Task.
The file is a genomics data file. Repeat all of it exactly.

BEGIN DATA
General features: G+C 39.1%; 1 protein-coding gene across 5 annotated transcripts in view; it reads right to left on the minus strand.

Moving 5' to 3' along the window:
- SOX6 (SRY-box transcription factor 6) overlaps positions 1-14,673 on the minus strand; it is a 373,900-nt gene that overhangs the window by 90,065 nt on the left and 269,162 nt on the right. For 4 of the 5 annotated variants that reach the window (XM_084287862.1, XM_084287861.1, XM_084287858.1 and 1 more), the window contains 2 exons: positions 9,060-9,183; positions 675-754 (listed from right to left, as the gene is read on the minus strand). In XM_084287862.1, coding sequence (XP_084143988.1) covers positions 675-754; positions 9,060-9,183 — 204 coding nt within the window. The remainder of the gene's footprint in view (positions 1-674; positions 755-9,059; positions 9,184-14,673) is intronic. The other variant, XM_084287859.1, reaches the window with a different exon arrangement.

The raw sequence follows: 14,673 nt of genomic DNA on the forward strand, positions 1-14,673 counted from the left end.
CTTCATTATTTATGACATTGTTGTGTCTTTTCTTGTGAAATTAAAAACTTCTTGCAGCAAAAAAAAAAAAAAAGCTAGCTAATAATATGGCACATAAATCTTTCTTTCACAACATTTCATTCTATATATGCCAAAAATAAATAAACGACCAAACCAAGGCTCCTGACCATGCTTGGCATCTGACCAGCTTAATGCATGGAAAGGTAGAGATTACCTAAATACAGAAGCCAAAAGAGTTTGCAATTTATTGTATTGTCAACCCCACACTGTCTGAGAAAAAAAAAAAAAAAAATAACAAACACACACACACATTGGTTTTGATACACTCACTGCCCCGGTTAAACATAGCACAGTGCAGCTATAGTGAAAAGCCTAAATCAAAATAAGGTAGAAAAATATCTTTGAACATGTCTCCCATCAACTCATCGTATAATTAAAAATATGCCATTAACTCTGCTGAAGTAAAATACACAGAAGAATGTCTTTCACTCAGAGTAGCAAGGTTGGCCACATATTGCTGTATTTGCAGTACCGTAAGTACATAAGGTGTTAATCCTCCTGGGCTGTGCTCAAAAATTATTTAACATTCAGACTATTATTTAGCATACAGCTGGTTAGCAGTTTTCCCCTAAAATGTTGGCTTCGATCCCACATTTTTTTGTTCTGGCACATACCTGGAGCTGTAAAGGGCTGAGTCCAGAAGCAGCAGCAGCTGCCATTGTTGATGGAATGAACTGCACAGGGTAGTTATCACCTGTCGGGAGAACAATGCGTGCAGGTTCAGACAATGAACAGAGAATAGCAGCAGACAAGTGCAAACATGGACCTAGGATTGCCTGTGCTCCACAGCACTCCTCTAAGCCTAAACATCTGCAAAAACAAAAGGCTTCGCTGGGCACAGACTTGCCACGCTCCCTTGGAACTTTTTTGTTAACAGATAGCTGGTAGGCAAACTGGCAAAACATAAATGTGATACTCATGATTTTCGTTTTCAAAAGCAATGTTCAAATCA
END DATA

General features: G+C 39.1%; 1 protein-coding gene across 5 annotated transcripts in view; it reads right to left on the minus strand.

Moving 5' to 3' along the window:
- SOX6 (SRY-box transcription factor 6) overlaps positions 1-14,673 on the minus strand; it is a 373,900-nt gene that overhangs the window by 90,065 nt on the left and 269,162 nt on the right. For 4 of the 5 annotated variants that reach the window (XM_084287862.1, XM_084287861.1, XM_084287858.1 and 1 more), the window contains 2 exons: positions 9,060-9,183; positions 675-754 (listed from right to left, as the gene is read on the minus strand). In XM_084287862.1, coding sequence (XP_084143988.1) covers positions 675-754; positions 9,060-9,183 — 204 coding nt within the window. The remainder of the gene's footprint in view (positions 1-674; positions 755-9,059; positions 9,184-14,673) is intronic. The other variant, XM_084287859.1, reaches the window with a different exon arrangement.

The raw sequence follows: 14,673 nt of genomic DNA on the forward strand, positions 1-14,673 counted from the left end.
CTTCATTATTTATGACATTGTTGTGTCTTTTCTTGTGAAATTAAAAACTTCTTGCAGCAAAAAAAAAAAAAAAGCTAGCTAATAATATGGCACATAAATCTTTCTTTCACAACATTTCATTCTATATATGCCAAAAATAAATAAACGACCAAACCAAGGCTCCTGACCATGCTTGGCATCTGACCAGCTTAATGCATGGAAAGGTAGAGATTACCTAAATACAGAAGCCAAAAGAGTTTGCAATTTATTGTATTGTCAACCCCACACTGTCTGAGAAAAAAAAAAAAAAAAATAACAAACACACACACACATTGGTTTTGATACACTCACTGCCCCGGTTAAACATAGCACAGTGCAGCTATAGTGAAAAGCCTAAATCAAAATAAGGTAGAAAAATATCTTTGAACATGTCTCCCATCAACTCATCGTATAATTAAAAATATGCCATTAACTCTGCTGAAGTAAAATACACAGAAGAATGTCTTTCACTCAGAGTAGCAAGGTTGGCCACATATTGCTGTATTTGCAGTACCGTAAGTACATAAGGTGTTAATCCTCCTGGGCTGTGCTCAAAAATTATTTAACATTCAGACTATTATTTAGCATACAGCTGGTTAGCAGTTTTCCCCTAAAATGTTGGCTTCGATCCCACATTTTTTTGTTCTGGCACATACCTGGAGCTGTAAAGGGCTGAGTCCAGAAGCAGCAGCAGCTGCCATTGTTGATGGAATGAACTGCACAGGGTAGTTATCACCTGTCGGGAGAACAATGCGTGCAGGTTCAGACAATGAACAGAGAATAGCAGCAGACAAGTGCAAACATGGACCTAGGATTGCCTGTGCTCCACAGCACTCCTCTAAGCCTAAACATCTGCAAAAACAAAAGGCTTCGCTGGGCACAGACTTGCCACGCTCCCTTGGAACTTTTTTGTTAACAGATAGCTGGTAGGCAAACTGGCAAAACATAAATGTGATACTCATGATTTTCGTTTTCAAAAGCAATGTTCAAATCA